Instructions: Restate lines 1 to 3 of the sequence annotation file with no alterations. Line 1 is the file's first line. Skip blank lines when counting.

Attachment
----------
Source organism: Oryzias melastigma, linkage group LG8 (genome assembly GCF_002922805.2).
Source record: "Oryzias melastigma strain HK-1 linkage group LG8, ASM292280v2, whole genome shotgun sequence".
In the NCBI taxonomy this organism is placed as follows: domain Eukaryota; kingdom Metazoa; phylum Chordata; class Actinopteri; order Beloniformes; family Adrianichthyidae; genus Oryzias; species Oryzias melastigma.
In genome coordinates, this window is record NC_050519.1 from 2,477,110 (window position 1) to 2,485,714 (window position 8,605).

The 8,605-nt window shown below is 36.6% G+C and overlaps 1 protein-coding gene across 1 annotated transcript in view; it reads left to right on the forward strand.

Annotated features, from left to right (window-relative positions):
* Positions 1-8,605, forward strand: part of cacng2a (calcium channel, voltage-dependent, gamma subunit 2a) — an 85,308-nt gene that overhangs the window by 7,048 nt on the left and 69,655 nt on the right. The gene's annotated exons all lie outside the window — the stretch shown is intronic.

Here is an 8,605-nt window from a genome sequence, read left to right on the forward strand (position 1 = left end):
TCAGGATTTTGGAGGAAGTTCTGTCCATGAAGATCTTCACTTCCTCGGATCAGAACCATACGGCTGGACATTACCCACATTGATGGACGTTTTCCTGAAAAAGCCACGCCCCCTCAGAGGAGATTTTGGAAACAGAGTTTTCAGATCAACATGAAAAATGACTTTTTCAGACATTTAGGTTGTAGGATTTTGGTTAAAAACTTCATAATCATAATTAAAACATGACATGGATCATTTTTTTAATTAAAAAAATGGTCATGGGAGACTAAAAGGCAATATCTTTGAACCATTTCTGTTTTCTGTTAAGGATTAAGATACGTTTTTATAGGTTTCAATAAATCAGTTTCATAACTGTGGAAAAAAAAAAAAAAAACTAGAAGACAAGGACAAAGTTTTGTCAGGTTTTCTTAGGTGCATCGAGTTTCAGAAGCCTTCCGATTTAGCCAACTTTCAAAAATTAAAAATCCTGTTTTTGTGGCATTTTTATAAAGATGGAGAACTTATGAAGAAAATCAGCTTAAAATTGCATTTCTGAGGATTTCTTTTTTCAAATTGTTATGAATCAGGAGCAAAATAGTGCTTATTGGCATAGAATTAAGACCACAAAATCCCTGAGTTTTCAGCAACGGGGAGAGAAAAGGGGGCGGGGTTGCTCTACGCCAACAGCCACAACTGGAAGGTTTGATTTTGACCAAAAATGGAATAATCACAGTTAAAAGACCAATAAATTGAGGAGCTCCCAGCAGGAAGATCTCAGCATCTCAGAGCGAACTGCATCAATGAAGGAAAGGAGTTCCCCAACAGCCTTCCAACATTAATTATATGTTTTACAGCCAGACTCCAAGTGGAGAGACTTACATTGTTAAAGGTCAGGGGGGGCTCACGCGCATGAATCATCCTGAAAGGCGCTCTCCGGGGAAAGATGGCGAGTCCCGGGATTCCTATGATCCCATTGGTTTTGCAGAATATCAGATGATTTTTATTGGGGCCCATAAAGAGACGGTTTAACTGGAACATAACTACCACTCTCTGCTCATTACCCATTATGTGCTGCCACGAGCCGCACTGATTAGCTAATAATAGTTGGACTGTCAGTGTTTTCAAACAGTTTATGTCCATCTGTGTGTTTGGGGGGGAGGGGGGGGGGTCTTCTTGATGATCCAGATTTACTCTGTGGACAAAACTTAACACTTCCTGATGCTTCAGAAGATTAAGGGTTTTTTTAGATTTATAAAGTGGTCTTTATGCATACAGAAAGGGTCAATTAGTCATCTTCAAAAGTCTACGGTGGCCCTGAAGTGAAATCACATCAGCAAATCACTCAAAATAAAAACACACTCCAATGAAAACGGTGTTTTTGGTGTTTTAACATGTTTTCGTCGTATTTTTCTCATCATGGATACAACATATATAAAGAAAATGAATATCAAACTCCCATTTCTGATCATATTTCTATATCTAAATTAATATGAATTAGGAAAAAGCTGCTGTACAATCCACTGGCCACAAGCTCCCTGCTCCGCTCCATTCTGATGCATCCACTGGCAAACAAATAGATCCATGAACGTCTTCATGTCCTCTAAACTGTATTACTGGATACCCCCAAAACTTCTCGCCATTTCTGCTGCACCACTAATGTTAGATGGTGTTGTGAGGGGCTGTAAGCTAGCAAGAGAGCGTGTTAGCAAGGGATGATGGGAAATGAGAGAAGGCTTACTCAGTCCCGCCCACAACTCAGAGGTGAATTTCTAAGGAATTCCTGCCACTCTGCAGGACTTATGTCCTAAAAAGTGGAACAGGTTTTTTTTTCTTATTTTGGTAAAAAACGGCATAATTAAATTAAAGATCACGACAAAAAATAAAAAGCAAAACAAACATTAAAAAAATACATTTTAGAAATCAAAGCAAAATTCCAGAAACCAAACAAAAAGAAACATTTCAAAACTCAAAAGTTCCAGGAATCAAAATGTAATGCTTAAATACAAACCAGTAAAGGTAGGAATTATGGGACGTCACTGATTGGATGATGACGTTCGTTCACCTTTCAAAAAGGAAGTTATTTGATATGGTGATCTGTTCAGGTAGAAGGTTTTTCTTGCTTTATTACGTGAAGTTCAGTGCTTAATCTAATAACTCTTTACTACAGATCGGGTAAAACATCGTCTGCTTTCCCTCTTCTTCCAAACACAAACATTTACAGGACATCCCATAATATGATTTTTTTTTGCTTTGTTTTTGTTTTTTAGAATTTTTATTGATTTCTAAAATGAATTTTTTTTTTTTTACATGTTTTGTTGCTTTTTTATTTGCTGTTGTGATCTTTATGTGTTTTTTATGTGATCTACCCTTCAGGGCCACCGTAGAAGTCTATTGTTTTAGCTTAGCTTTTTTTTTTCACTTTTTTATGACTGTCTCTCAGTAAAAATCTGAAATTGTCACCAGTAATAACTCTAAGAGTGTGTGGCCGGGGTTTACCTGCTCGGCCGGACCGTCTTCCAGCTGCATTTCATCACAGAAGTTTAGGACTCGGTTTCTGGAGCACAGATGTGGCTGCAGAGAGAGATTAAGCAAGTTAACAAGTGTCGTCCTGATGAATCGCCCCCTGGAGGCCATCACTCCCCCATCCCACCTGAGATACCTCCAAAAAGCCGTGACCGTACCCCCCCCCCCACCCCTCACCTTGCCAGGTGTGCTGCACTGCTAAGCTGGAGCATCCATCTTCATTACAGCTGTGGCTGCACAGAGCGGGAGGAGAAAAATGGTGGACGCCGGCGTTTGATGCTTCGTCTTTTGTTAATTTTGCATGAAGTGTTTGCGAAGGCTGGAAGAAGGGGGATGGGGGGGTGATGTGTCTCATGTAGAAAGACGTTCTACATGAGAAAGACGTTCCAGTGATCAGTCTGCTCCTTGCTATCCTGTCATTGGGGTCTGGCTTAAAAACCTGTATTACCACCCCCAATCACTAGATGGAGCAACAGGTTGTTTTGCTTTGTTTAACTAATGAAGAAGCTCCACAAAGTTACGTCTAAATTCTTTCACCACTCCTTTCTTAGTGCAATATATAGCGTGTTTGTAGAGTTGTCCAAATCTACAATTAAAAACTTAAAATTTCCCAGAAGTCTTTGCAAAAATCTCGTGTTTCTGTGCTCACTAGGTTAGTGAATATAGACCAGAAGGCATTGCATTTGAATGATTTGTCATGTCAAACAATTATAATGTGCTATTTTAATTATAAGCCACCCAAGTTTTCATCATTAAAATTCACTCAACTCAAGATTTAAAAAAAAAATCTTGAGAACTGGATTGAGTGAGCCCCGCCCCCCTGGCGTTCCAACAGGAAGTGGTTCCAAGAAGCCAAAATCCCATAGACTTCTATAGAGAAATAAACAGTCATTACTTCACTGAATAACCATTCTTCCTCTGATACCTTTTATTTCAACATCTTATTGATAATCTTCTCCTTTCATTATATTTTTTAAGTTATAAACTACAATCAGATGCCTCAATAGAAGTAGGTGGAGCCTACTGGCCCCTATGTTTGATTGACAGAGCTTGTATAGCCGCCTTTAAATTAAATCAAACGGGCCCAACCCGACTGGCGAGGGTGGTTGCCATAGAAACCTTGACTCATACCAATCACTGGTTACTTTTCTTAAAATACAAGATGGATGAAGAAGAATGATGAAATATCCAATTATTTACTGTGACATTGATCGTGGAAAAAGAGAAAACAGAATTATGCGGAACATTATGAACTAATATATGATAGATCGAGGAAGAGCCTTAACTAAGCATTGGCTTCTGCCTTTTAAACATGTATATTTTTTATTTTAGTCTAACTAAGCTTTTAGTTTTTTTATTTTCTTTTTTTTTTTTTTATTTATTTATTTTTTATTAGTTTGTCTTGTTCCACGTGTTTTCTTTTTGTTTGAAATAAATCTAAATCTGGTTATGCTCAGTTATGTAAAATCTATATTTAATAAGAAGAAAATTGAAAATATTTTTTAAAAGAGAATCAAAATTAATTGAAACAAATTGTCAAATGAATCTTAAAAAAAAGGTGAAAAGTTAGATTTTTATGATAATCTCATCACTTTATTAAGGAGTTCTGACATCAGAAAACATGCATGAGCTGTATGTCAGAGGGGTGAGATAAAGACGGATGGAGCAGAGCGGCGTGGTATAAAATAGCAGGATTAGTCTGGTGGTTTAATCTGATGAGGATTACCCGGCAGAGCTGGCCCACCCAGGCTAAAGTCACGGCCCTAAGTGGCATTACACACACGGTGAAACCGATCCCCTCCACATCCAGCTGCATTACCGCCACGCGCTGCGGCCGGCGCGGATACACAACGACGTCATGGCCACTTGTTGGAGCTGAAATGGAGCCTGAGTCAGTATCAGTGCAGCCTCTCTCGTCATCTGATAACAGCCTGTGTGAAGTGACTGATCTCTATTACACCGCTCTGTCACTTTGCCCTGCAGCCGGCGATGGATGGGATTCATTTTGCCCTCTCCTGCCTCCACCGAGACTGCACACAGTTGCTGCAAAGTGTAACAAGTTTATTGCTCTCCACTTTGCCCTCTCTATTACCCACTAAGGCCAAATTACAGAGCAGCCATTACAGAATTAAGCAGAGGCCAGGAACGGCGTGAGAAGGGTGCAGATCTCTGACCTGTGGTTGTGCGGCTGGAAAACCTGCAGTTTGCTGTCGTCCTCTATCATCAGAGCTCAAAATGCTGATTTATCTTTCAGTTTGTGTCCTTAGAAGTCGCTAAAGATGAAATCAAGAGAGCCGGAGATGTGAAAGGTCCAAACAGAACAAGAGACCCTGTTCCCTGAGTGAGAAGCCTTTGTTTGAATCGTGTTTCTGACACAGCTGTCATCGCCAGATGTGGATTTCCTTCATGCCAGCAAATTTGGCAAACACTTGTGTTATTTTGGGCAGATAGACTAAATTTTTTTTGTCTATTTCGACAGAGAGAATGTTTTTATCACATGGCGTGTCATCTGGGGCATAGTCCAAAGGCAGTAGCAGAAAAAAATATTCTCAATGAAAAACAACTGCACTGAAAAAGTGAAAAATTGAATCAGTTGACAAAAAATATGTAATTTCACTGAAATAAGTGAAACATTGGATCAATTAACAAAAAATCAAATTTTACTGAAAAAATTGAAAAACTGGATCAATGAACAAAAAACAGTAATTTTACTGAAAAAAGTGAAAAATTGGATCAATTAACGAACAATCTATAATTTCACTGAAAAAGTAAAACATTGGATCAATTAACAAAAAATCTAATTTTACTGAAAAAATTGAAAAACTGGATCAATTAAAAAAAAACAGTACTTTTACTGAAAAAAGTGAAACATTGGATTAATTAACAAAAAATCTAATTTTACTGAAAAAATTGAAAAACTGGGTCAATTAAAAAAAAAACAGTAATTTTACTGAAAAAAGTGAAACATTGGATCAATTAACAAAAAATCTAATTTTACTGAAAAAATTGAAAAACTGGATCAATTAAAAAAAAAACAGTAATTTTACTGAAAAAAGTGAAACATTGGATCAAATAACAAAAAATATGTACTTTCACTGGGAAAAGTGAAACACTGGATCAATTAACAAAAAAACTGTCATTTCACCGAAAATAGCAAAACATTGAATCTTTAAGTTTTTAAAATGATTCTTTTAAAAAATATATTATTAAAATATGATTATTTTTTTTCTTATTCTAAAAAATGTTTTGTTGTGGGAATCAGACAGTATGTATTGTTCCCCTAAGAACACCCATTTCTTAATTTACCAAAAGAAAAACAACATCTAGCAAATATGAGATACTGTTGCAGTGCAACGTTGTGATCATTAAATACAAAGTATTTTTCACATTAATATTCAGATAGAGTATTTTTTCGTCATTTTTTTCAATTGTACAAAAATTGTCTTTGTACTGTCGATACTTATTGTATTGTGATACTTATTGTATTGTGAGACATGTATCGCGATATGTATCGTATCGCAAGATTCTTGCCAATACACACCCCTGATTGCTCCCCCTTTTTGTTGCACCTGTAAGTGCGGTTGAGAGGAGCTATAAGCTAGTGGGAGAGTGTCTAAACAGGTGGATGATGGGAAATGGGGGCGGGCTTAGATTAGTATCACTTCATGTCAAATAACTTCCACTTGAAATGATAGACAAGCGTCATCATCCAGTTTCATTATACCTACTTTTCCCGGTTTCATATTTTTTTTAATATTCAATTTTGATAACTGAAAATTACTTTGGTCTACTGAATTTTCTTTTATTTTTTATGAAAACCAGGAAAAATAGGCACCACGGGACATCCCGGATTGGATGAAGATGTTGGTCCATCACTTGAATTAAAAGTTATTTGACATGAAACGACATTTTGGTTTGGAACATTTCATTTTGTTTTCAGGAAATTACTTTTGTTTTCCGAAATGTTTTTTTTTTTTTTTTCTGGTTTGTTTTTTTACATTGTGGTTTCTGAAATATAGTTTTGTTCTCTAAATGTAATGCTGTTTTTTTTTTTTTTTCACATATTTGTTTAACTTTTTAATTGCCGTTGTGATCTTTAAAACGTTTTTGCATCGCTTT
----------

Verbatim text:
Source organism: Oryzias melastigma, linkage group LG8 (genome assembly GCF_002922805.2).
Source record: "Oryzias melastigma strain HK-1 linkage group LG8, ASM292280v2, whole genome shotgun sequence".
In the NCBI taxonomy this organism is placed as follows: domain Eukaryota; kingdom Metazoa; phylum Chordata; class Actinopteri; order Beloniformes; family Adrianichthyidae; genus Oryzias; species Oryzias melastigma.